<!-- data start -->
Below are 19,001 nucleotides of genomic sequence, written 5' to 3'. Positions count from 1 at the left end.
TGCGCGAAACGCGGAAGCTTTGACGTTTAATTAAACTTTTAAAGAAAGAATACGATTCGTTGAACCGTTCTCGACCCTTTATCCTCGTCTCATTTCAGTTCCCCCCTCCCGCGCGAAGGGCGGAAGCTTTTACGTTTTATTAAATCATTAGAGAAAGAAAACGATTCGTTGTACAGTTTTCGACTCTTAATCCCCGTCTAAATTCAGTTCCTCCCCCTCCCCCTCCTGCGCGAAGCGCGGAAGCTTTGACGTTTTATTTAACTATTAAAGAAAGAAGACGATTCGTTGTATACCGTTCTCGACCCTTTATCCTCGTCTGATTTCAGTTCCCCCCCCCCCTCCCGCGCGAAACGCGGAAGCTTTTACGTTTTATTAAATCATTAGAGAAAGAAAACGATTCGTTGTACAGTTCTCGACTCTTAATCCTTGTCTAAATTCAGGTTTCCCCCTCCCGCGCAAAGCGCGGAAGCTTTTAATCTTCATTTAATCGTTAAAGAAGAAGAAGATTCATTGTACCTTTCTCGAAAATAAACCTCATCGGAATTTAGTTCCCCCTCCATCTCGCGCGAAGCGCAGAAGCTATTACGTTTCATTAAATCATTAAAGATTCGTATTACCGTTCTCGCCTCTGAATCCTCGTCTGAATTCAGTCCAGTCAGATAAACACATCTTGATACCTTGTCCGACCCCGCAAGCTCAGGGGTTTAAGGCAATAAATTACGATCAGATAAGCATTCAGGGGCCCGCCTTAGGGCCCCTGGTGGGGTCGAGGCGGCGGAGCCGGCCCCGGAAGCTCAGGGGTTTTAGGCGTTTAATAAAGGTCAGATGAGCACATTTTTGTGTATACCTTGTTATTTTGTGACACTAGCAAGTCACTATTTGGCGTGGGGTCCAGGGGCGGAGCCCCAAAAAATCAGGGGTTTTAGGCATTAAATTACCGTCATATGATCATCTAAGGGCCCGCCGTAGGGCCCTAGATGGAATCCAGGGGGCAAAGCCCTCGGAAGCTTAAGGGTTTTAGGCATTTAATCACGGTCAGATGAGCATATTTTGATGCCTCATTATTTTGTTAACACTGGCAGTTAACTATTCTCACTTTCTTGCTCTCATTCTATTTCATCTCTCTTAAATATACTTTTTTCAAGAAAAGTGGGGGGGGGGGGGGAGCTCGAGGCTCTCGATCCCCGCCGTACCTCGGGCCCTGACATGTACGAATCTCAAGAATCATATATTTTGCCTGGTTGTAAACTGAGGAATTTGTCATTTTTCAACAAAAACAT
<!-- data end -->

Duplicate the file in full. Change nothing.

Below are 19,001 nucleotides of genomic sequence, written 5' to 3'. Positions count from 1 at the left end.
TGCGCGAAACGCGGAAGCTTTGACGTTTAATTAAACTTTTAAAGAAAGAATACGATTCGTTGAACCGTTCTCGACCCTTTATCCTCGTCTCATTTCAGTTCCCCCCTCCCGCGCGAAGGGCGGAAGCTTTTACGTTTTATTAAATCATTAGAGAAAGAAAACGATTCGTTGTACAGTTTTCGACTCTTAATCCCCGTCTAAATTCAGTTCCTCCCCCTCCCCCTCCTGCGCGAAGCGCGGAAGCTTTGACGTTTTATTTAACTATTAAAGAAAGAAGACGATTCGTTGTATACCGTTCTCGACCCTTTATCCTCGTCTGATTTCAGTTCCCCCCCCCCCTCCCGCGCGAAACGCGGAAGCTTTTACGTTTTATTAAATCATTAGAGAAAGAAAACGATTCGTTGTACAGTTCTCGACTCTTAATCCTTGTCTAAATTCAGGTTTCCCCCTCCCGCGCAAAGCGCGGAAGCTTTTAATCTTCATTTAATCGTTAAAGAAGAAGAAGATTCATTGTACCTTTCTCGAAAATAAACCTCATCGGAATTTAGTTCCCCCTCCATCTCGCGCGAAGCGCAGAAGCTATTACGTTTCATTAAATCATTAAAGATTCGTATTACCGTTCTCGCCTCTGAATCCTCGTCTGAATTCAGTCCAGTCAGATAAACACATCTTGATACCTTGTCCGACCCCGCAAGCTCAGGGGTTTAAGGCAATAAATTACGATCAGATAAGCATTCAGGGGCCCGCCTTAGGGCCCCTGGTGGGGTCGAGGCGGCGGAGCCGGCCCCGGAAGCTCAGGGGTTTTAGGCGTTTAATAAAGGTCAGATGAGCACATTTTTGTGTATACCTTGTTATTTTGTGACACTAGCAAGTCACTATTTGGCGTGGGGTCCAGGGGCGGAGCCCCAAAAAATCAGGGGTTTTAGGCATTAAATTACCGTCATATGATCATCTAAGGGCCCGCCGTAGGGCCCTAGATGGAATCCAGGGGGCAAAGCCCTCGGAAGCTTAAGGGTTTTAGGCATTTAATCACGGTCAGATGAGCATATTTTGATGCCTCATTATTTTGTTAACACTGGCAGTTAACTATTCTCACTTTCTTGCTCTCATTCTATTTCATCTCTCTTAAATATACTTTTTTCAAGAAAAGTGGGGGGGGGGGGGGAGCTCGAGGCTCTCGATCCCCGCCGTACCTCGGGCCCTGACATGTACGAATCTCAAGAATCATATATTTTGCCTGGTTGTAAACTGAGGAATTTGTCATTTTTCAACAAAAACAT